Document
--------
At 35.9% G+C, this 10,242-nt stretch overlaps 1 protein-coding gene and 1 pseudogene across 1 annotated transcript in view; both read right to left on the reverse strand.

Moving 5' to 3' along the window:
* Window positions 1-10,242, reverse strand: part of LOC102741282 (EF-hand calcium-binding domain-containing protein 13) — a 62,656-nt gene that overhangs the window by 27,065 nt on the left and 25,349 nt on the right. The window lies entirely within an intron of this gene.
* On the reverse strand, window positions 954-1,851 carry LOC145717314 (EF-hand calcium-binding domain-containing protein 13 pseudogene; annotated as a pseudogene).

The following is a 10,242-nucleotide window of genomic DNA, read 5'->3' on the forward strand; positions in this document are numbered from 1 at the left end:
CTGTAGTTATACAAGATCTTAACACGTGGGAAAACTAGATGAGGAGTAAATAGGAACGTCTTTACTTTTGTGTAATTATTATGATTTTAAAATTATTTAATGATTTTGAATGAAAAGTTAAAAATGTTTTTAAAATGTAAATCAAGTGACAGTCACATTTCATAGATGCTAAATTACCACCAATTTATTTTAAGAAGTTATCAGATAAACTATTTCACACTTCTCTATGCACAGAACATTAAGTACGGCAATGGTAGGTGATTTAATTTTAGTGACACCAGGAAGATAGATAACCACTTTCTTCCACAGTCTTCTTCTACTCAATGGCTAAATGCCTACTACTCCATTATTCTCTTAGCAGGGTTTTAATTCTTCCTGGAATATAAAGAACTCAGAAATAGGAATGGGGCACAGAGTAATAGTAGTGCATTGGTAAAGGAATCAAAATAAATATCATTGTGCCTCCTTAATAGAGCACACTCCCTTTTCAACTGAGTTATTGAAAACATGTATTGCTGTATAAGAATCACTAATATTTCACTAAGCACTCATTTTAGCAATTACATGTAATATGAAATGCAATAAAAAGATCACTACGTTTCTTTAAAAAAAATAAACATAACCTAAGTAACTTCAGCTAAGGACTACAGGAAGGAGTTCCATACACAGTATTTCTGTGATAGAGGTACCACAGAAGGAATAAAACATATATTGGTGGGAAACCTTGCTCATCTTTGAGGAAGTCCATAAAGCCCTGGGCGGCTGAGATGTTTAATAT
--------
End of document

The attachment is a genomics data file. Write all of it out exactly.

At 35.9% G+C, this 10,242-nt stretch overlaps 1 protein-coding gene and 1 pseudogene across 1 annotated transcript in view; both read right to left on the reverse strand.

Moving 5' to 3' along the window:
* Window positions 1-10,242, reverse strand: part of LOC102741282 (EF-hand calcium-binding domain-containing protein 13) — a 62,656-nt gene that overhangs the window by 27,065 nt on the left and 25,349 nt on the right. The window lies entirely within an intron of this gene.
* On the reverse strand, window positions 954-1,851 carry LOC145717314 (EF-hand calcium-binding domain-containing protein 13 pseudogene; annotated as a pseudogene).

The following is a 10,242-nucleotide window of genomic DNA, read 5'->3' on the forward strand; positions in this document are numbered from 1 at the left end:
CTGTAGTTATACAAGATCTTAACACGTGGGAAAACTAGATGAGGAGTAAATAGGAACGTCTTTACTTTTGTGTAATTATTATGATTTTAAAATTATTTAATGATTTTGAATGAAAAGTTAAAAATGTTTTTAAAATGTAAATCAAGTGACAGTCACATTTCATAGATGCTAAATTACCACCAATTTATTTTAAGAAGTTATCAGATAAACTATTTCACACTTCTCTATGCACAGAACATTAAGTACGGCAATGGTAGGTGATTTAATTTTAGTGACACCAGGAAGATAGATAACCACTTTCTTCCACAGTCTTCTTCTACTCAATGGCTAAATGCCTACTACTCCATTATTCTCTTAGCAGGGTTTTAATTCTTCCTGGAATATAAAGAACTCAGAAATAGGAATGGGGCACAGAGTAATAGTAGTGCATTGGTAAAGGAATCAAAATAAATATCATTGTGCCTCCTTAATAGAGCACACTCCCTTTTCAACTGAGTTATTGAAAACATGTATTGCTGTATAAGAATCACTAATATTTCACTAAGCACTCATTTTAGCAATTACATGTAATATGAAATGCAATAAAAAGATCACTACGTTTCTTTAAAAAAAATAAACATAACCTAAGTAACTTCAGCTAAGGACTACAGGAAGGAGTTCCATACACAGTATTTCTGTGATAGAGGTACCACAGAAGGAATAAAACATATATTGGTGGGAAACCTTGCTCATCTTTGAGGAAGTCCATAAAGCCCTGGGCGGCTGAGATGTTTAATAT